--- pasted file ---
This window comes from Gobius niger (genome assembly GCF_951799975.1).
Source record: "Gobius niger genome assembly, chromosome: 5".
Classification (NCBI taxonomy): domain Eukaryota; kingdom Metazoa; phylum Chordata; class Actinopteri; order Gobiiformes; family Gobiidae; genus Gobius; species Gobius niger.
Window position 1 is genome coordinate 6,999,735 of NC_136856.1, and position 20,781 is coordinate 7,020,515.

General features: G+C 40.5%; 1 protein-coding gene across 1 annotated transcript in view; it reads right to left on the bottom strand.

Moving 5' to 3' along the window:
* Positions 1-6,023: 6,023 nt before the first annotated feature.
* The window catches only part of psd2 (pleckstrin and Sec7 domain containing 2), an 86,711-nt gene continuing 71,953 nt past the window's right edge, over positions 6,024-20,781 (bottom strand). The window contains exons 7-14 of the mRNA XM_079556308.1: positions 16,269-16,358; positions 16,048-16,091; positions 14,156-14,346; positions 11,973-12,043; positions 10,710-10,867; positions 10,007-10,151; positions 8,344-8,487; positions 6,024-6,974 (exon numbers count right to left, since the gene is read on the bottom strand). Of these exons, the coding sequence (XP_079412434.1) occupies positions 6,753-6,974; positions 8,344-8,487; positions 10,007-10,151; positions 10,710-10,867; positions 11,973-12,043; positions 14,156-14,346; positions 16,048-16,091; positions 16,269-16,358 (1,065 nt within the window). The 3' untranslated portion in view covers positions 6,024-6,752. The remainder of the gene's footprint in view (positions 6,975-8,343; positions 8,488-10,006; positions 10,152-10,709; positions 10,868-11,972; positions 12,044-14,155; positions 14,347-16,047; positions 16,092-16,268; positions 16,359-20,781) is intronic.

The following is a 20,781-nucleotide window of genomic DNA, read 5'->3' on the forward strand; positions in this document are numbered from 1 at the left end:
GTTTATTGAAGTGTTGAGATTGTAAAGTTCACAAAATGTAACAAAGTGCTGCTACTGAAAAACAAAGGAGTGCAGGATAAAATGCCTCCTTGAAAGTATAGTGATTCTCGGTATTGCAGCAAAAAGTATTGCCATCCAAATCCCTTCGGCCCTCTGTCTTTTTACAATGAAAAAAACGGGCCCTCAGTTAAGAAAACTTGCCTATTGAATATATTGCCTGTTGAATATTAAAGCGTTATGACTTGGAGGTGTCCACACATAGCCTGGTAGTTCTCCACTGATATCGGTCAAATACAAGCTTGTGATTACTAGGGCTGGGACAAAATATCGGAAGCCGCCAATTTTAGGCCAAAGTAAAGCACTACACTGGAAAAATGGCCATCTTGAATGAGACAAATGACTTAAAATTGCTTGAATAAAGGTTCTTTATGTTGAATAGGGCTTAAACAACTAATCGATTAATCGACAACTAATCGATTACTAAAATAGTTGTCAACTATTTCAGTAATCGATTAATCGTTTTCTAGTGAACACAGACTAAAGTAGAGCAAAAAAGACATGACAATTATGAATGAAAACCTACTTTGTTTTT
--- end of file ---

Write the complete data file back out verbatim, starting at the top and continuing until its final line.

This window comes from Gobius niger (genome assembly GCF_951799975.1).
Source record: "Gobius niger genome assembly, chromosome: 5".
Classification (NCBI taxonomy): domain Eukaryota; kingdom Metazoa; phylum Chordata; class Actinopteri; order Gobiiformes; family Gobiidae; genus Gobius; species Gobius niger.
Window position 1 is genome coordinate 6,999,735 of NC_136856.1, and position 20,781 is coordinate 7,020,515.

General features: G+C 40.5%; 1 protein-coding gene across 1 annotated transcript in view; it reads right to left on the bottom strand.

Moving 5' to 3' along the window:
* Positions 1-6,023: 6,023 nt before the first annotated feature.
* The window catches only part of psd2 (pleckstrin and Sec7 domain containing 2), an 86,711-nt gene continuing 71,953 nt past the window's right edge, over positions 6,024-20,781 (bottom strand). The window contains exons 7-14 of the mRNA XM_079556308.1: positions 16,269-16,358; positions 16,048-16,091; positions 14,156-14,346; positions 11,973-12,043; positions 10,710-10,867; positions 10,007-10,151; positions 8,344-8,487; positions 6,024-6,974 (exon numbers count right to left, since the gene is read on the bottom strand). Of these exons, the coding sequence (XP_079412434.1) occupies positions 6,753-6,974; positions 8,344-8,487; positions 10,007-10,151; positions 10,710-10,867; positions 11,973-12,043; positions 14,156-14,346; positions 16,048-16,091; positions 16,269-16,358 (1,065 nt within the window). The 3' untranslated portion in view covers positions 6,024-6,752. The remainder of the gene's footprint in view (positions 6,975-8,343; positions 8,488-10,006; positions 10,152-10,709; positions 10,868-11,972; positions 12,044-14,155; positions 14,347-16,047; positions 16,092-16,268; positions 16,359-20,781) is intronic.

The following is a 20,781-nucleotide window of genomic DNA, read 5'->3' on the forward strand; positions in this document are numbered from 1 at the left end:
GTTTATTGAAGTGTTGAGATTGTAAAGTTCACAAAATGTAACAAAGTGCTGCTACTGAAAAACAAAGGAGTGCAGGATAAAATGCCTCCTTGAAAGTATAGTGATTCTCGGTATTGCAGCAAAAAGTATTGCCATCCAAATCCCTTCGGCCCTCTGTCTTTTTACAATGAAAAAAACGGGCCCTCAGTTAAGAAAACTTGCCTATTGAATATATTGCCTGTTGAATATTAAAGCGTTATGACTTGGAGGTGTCCACACATAGCCTGGTAGTTCTCCACTGATATCGGTCAAATACAAGCTTGTGATTACTAGGGCTGGGACAAAATATCGGAAGCCGCCAATTTTAGGCCAAAGTAAAGCACTACACTGGAAAAATGGCCATCTTGAATGAGACAAATGACTTAAAATTGCTTGAATAAAGGTTCTTTATGTTGAATAGGGCTTAAACAACTAATCGATTAATCGACAACTAATCGATTACTAAAATAGTTGTCAACTATTTCAGTAATCGATTAATCGTTTTCTAGTGAACACAGACTAAAGTAGAGCAAAAAAGACATGACAATTATGAATGAAAACCTACTTTGTTTTT